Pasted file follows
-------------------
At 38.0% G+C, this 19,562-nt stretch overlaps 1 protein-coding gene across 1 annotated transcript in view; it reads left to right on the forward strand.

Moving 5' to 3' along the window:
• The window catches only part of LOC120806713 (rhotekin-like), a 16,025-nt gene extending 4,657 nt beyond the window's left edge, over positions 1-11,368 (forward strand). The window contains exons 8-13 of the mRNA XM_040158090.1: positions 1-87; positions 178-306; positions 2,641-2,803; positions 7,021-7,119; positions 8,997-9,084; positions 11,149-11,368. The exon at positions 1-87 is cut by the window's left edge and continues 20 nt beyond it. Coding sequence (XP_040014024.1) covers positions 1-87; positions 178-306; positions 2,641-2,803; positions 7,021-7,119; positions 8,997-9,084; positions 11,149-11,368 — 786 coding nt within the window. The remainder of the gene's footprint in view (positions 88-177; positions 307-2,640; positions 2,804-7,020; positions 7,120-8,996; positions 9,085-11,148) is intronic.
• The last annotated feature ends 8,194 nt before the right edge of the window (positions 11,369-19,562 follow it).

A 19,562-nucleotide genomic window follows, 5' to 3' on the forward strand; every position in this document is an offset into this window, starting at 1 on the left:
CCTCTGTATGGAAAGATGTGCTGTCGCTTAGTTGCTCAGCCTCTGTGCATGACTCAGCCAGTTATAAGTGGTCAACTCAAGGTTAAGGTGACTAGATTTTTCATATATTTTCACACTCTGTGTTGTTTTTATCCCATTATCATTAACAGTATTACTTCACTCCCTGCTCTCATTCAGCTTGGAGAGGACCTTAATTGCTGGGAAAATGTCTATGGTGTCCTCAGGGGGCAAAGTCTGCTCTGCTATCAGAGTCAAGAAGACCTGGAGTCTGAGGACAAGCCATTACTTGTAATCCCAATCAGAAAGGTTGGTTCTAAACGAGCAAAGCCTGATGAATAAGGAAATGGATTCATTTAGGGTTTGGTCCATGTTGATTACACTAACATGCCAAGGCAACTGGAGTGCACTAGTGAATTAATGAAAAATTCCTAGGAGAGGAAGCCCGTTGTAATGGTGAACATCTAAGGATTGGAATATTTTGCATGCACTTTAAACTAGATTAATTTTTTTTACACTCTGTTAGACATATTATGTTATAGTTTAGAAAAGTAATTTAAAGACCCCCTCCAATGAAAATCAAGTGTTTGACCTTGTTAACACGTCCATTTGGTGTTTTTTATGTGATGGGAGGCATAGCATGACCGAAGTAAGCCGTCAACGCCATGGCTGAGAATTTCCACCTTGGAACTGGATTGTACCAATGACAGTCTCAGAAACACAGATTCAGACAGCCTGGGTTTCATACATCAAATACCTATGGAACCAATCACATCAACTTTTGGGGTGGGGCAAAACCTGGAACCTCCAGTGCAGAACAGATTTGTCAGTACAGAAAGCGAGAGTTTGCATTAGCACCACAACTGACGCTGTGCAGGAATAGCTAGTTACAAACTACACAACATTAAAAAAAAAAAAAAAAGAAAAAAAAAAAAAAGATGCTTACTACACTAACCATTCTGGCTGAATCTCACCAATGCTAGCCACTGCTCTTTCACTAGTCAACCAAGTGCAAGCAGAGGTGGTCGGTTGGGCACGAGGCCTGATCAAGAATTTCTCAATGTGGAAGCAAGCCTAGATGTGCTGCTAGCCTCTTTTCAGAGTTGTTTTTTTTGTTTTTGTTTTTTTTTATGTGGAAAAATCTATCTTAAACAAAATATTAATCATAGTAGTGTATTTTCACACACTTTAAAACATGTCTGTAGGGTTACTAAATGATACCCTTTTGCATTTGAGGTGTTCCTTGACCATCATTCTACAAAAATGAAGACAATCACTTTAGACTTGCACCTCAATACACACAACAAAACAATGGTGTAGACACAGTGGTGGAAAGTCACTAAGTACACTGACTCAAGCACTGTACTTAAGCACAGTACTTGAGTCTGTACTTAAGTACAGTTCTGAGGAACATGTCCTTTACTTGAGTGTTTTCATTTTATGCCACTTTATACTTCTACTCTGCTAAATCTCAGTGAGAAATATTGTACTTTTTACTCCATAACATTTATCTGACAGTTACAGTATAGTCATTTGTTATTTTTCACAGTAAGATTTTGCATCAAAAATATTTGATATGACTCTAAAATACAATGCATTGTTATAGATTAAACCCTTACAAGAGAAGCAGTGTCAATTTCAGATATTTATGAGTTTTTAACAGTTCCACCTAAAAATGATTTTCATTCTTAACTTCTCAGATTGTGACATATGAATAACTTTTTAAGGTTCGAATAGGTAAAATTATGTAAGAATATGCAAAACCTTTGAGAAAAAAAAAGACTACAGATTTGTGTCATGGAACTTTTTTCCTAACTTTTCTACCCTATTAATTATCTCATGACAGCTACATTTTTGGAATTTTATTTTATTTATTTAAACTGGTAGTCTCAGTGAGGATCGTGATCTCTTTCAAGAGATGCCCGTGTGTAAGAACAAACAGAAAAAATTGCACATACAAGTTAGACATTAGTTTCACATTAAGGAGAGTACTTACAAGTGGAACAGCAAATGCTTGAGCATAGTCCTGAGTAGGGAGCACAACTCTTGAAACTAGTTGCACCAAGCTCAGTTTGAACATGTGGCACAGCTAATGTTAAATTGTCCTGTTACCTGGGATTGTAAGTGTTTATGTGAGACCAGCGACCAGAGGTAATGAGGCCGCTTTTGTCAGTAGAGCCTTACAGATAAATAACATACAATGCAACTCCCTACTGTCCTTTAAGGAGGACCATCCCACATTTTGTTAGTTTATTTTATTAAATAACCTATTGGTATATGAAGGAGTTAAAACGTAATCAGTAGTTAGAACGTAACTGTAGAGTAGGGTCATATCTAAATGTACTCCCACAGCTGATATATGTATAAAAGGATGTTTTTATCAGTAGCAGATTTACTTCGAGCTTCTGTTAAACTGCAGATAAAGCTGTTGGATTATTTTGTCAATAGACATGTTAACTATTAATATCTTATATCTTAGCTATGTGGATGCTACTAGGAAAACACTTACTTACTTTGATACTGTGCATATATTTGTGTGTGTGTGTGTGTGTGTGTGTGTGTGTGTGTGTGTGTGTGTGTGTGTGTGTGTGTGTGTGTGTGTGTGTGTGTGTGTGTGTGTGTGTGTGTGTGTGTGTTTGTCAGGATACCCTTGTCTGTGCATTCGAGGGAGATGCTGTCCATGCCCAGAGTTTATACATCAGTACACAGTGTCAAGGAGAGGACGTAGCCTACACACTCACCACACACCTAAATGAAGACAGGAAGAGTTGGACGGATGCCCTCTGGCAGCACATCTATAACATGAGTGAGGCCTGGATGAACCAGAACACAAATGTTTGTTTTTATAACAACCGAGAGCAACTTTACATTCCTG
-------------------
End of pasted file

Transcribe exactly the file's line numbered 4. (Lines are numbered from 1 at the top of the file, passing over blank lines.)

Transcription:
• The last annotated feature ends 8,194 nt before the right edge of the window (positions 11,369-19,562 follow it).